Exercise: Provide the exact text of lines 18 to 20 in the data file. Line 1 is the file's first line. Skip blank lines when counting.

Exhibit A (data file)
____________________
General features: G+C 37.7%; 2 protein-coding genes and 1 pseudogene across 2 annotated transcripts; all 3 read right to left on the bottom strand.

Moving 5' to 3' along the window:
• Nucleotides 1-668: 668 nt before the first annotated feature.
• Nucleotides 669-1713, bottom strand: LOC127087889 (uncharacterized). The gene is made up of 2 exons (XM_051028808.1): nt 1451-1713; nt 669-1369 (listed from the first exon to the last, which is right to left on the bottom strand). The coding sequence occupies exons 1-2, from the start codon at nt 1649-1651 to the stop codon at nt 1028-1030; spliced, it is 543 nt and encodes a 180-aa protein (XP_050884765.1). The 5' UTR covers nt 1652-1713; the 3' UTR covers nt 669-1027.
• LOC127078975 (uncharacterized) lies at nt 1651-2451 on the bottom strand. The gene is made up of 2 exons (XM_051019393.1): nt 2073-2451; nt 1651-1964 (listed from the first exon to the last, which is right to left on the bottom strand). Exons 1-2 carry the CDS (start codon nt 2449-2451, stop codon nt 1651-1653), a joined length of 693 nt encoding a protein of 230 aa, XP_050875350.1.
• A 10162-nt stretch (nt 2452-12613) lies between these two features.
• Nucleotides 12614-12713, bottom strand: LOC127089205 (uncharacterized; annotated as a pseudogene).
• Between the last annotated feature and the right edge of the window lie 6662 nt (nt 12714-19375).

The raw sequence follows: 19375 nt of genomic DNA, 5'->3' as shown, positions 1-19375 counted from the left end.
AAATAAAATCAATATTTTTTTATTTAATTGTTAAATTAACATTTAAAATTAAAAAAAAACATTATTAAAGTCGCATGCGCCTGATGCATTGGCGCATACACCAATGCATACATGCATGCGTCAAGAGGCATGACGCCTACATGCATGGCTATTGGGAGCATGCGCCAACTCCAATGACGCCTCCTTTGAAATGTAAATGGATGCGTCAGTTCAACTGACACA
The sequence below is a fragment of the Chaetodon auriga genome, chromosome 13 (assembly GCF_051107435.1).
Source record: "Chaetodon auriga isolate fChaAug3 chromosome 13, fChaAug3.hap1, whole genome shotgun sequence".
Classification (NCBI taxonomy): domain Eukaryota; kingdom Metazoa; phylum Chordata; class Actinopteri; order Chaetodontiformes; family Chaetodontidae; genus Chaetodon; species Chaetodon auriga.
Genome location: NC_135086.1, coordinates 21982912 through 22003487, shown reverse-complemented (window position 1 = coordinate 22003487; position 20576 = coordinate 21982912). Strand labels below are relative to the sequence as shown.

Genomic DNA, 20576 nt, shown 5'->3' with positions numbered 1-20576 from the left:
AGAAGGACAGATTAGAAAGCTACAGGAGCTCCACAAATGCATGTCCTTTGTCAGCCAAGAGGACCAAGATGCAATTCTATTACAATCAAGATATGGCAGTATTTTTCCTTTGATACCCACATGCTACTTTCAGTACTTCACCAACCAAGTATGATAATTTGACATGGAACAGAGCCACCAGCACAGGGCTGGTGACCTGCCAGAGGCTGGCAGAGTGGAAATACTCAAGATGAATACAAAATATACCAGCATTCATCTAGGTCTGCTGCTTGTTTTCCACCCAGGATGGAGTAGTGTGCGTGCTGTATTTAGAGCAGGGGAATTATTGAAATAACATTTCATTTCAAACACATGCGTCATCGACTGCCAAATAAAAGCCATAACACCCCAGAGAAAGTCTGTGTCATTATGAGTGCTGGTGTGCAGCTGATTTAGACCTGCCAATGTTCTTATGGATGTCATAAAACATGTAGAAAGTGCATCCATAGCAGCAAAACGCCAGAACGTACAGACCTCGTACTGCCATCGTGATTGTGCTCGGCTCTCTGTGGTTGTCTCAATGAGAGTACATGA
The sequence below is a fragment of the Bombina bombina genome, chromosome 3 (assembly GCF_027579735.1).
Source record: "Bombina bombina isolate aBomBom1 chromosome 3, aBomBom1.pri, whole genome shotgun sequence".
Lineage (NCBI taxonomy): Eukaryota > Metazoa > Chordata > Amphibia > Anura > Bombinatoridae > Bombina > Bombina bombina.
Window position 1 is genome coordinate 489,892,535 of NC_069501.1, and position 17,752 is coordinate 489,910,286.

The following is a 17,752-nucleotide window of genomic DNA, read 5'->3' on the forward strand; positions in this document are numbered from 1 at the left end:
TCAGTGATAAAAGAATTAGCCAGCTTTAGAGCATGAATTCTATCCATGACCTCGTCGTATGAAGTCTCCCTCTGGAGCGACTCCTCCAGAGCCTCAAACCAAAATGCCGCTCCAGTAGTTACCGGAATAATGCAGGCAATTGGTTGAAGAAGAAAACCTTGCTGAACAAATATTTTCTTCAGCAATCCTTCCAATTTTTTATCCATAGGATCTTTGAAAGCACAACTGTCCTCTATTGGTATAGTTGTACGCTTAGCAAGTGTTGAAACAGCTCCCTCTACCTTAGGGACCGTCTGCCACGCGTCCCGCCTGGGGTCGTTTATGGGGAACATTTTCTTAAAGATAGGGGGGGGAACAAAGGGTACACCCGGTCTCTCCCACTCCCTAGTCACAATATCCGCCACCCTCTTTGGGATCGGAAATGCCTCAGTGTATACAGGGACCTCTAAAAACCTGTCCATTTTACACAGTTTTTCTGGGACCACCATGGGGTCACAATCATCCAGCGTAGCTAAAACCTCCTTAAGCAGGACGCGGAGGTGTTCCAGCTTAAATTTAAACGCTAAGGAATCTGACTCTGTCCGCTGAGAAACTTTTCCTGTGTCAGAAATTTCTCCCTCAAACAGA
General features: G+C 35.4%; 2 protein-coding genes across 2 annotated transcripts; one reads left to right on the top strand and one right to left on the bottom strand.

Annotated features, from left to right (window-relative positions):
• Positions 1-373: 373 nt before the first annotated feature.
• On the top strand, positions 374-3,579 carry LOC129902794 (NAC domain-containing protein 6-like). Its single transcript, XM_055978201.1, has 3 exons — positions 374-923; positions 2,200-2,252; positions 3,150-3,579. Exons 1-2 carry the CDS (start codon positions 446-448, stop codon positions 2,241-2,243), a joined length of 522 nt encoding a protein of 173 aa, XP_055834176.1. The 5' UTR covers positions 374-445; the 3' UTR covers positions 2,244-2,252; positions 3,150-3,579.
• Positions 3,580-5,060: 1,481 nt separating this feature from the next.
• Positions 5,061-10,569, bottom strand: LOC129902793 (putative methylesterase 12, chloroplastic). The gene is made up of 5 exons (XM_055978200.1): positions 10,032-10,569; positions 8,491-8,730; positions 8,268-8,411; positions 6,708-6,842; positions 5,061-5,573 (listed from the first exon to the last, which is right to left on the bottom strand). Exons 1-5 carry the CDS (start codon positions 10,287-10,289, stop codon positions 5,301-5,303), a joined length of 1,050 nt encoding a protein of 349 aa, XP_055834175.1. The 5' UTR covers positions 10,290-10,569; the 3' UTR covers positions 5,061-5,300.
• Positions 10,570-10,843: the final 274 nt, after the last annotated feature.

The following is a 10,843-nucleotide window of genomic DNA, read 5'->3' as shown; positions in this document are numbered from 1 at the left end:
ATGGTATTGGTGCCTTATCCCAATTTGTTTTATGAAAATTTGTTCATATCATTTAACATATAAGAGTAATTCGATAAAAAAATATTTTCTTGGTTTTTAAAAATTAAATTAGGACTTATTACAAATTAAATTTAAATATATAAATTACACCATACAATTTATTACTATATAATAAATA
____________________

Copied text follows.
Source record: "Bombina bombina isolate aBomBom1 chromosome 3, aBomBom1.pri, whole genome shotgun sequence".
Lineage (NCBI taxonomy): Eukaryota > Metazoa > Chordata > Amphibia > Anura > Bombinatoridae > Bombina > Bombina bombina.
Window position 1 is genome coordinate 489,892,535 of NC_069501.1, and position 17,752 is coordinate 489,910,286.